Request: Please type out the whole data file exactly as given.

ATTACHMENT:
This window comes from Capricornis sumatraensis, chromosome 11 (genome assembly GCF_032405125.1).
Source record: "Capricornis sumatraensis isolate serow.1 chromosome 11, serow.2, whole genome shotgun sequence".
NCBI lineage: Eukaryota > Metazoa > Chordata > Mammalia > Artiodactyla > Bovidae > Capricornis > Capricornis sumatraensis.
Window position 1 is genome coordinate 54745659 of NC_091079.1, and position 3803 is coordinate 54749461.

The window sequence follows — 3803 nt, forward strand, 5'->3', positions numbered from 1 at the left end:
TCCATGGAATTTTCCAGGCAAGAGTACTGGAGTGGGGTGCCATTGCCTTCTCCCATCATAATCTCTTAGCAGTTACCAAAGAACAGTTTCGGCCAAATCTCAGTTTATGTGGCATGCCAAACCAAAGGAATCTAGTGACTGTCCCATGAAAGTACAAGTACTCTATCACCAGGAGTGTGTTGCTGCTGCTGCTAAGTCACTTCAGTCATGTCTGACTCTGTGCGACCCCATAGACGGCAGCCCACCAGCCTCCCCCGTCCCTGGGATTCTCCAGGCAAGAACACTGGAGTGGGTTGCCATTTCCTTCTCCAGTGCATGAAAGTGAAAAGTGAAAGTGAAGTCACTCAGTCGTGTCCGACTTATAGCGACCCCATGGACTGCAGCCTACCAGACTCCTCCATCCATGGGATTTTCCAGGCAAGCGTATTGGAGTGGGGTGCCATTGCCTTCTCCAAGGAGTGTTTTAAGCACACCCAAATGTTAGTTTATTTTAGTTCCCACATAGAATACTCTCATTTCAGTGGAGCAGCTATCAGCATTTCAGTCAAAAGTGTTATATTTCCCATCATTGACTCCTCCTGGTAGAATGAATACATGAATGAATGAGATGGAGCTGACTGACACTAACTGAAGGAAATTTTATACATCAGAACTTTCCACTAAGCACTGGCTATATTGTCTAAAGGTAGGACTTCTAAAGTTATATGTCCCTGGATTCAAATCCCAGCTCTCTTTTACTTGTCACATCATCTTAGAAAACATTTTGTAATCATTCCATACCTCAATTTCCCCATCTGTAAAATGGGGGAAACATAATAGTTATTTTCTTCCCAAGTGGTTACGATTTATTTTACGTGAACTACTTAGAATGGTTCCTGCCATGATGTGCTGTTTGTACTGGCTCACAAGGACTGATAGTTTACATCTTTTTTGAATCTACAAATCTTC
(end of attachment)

This window comes from Capricornis sumatraensis, chromosome 11 (genome assembly GCF_032405125.1).
Source record: "Capricornis sumatraensis isolate serow.1 chromosome 11, serow.2, whole genome shotgun sequence".
NCBI lineage: Eukaryota > Metazoa > Chordata > Mammalia > Artiodactyla > Bovidae > Capricornis > Capricornis sumatraensis.
Window position 1 is genome coordinate 54745659 of NC_091079.1, and position 3803 is coordinate 54749461.

The window sequence follows — 3803 nt, forward strand, 5'->3', positions numbered from 1 at the left end:
TCCATGGAATTTTCCAGGCAAGAGTACTGGAGTGGGGTGCCATTGCCTTCTCCCATCATAATCTCTTAGCAGTTACCAAAGAACAGTTTCGGCCAAATCTCAGTTTATGTGGCATGCCAAACCAAAGGAATCTAGTGACTGTCCCATGAAAGTACAAGTACTCTATCACCAGGAGTGTGTTGCTGCTGCTGCTAAGTCACTTCAGTCATGTCTGACTCTGTGCGACCCCATAGACGGCAGCCCACCAGCCTCCCCCGTCCCTGGGATTCTCCAGGCAAGAACACTGGAGTGGGTTGCCATTTCCTTCTCCAGTGCATGAAAGTGAAAAGTGAAAGTGAAGTCACTCAGTCGTGTCCGACTTATAGCGACCCCATGGACTGCAGCCTACCAGACTCCTCCATCCATGGGATTTTCCAGGCAAGCGTATTGGAGTGGGGTGCCATTGCCTTCTCCAAGGAGTGTTTTAAGCACACCCAAATGTTAGTTTATTTTAGTTCCCACATAGAATACTCTCATTTCAGTGGAGCAGCTATCAGCATTTCAGTCAAAAGTGTTATATTTCCCATCATTGACTCCTCCTGGTAGAATGAATACATGAATGAATGAGATGGAGCTGACTGACACTAACTGAAGGAAATTTTATACATCAGAACTTTCCACTAAGCACTGGCTATATTGTCTAAAGGTAGGACTTCTAAAGTTATATGTCCCTGGATTCAAATCCCAGCTCTCTTTTACTTGTCACATCATCTTAGAAAACATTTTGTAATCATTCCATACCTCAATTTCCCCATCTGTAAAATGGGGGAAACATAATAGTTATTTTCTTCCCAAGTGGTTACGATTTATTTTACGTGAACTACTTAGAATGGTTCCTGCCATGATGTGCTGTTTGTACTGGCTCACAAGGACTGATAGTTTACATCTTTTTTGAATCTACAAATCTTC